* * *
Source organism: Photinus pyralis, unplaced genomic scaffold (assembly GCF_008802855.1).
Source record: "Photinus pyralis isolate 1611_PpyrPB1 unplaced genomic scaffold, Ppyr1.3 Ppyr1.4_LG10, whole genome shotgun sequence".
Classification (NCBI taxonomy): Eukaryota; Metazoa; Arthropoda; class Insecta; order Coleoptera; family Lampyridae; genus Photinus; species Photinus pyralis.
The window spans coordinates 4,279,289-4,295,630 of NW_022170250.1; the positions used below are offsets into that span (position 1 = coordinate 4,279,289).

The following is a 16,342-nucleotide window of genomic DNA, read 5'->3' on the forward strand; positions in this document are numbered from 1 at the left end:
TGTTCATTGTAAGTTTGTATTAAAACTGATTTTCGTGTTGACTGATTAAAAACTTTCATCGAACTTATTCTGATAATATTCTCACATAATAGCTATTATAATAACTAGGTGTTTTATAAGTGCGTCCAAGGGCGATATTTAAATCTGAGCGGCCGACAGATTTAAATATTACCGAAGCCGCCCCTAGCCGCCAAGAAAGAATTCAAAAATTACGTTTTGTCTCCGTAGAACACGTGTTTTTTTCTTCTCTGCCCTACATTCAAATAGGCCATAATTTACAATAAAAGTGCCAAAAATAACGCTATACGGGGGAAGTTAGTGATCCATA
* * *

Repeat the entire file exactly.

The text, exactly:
Source organism: Photinus pyralis, unplaced genomic scaffold (assembly GCF_008802855.1).
Source record: "Photinus pyralis isolate 1611_PpyrPB1 unplaced genomic scaffold, Ppyr1.3 Ppyr1.4_LG10, whole genome shotgun sequence".
Classification (NCBI taxonomy): Eukaryota; Metazoa; Arthropoda; class Insecta; order Coleoptera; family Lampyridae; genus Photinus; species Photinus pyralis.
The window spans coordinates 4,279,289-4,295,630 of NW_022170250.1; the positions used below are offsets into that span (position 1 = coordinate 4,279,289).

The following is a 16,342-nucleotide window of genomic DNA, read 5'->3' on the forward strand; positions in this document are numbered from 1 at the left end:
TGTTCATTGTAAGTTTGTATTAAAACTGATTTTCGTGTTGACTGATTAAAAACTTTCATCGAACTTATTCTGATAATATTCTCACATAATAGCTATTATAATAACTAGGTGTTTTATAAGTGCGTCCAAGGGCGATATTTAAATCTGAGCGGCCGACAGATTTAAATATTACCGAAGCCGCCCCTAGCCGCCAAGAAAGAATTCAAAAATTACGTTTTGTCTCCGTAGAACACGTGTTTTTTTCTTCTCTGCCCTACATTCAAATAGGCCATAATTTACAATAAAAGTGCCAAAAATAACGCTATACGGGGGAAGTTAGTGATCCATA